Some pianists are so good you can enjoy hearing them play nothing but scales. Colette Yglesias, a bright spot on the Washington horizon for a number of years now, is like that as a dancer. When she moves, her small, compact body and rounded limbs display an innate eloquence, a singing quality above and apart from her technical finish and finesse. She wins you over before you're even aware of choreographic design.

So it was again last night at the Church of the Epiphany, where Yglesias offered a program of mostly self-composed solos, in an attractively converted small gym now serving as a studio for the newly formed Dance Arts-Moving Arts organization.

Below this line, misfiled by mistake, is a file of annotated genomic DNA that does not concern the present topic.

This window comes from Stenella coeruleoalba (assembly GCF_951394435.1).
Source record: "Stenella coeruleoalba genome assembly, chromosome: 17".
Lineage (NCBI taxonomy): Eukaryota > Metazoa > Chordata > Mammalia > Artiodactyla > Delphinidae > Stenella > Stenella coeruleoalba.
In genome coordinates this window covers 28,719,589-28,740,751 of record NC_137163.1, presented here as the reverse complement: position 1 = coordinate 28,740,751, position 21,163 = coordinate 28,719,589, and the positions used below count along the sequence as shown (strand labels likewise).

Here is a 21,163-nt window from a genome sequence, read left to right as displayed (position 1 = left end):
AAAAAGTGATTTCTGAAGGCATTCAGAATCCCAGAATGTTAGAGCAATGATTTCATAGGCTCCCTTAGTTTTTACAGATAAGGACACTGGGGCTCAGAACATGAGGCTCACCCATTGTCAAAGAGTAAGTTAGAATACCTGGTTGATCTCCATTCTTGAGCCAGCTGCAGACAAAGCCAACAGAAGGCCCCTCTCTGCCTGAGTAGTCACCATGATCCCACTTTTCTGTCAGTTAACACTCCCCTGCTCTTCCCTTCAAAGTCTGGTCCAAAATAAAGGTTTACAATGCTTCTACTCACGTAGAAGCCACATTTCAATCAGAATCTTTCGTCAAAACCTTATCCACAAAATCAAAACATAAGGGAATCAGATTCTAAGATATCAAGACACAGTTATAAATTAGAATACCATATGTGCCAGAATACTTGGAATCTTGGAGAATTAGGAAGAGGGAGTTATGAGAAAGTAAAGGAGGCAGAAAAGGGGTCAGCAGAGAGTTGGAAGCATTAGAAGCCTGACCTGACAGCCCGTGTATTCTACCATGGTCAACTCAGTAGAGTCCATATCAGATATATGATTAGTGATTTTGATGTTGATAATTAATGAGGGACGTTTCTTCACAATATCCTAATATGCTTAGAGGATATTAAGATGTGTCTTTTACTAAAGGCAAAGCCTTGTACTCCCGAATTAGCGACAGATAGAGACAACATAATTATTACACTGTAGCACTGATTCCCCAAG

It was an evening of miniatures, the longest of the pieces lasting only several minutes. Within this framework, the persuasiveness of Yglesias as a performer held sway over the uneven choreography, which ranged from trifles to moderately interesting conceptions. On balance, the best material was contained in the premiered "Waltz," a me'lange with music by composers such as John Cage, Philip Glass, Roger Sessions and others, which Yglesias has turned into a series of abstract character sketches, the basic style being academic modern dance. Some of these numbers showed touches of charming ingenuity. Another highlight was a poignant nocturne from Yglesias' "Isadora." The remaining, predominantly whimsical pieces, including one by Peter Noterman, verged on the precious. An exception was Yglesias' "Nobody," edged with a deadpan, loony-bin humor.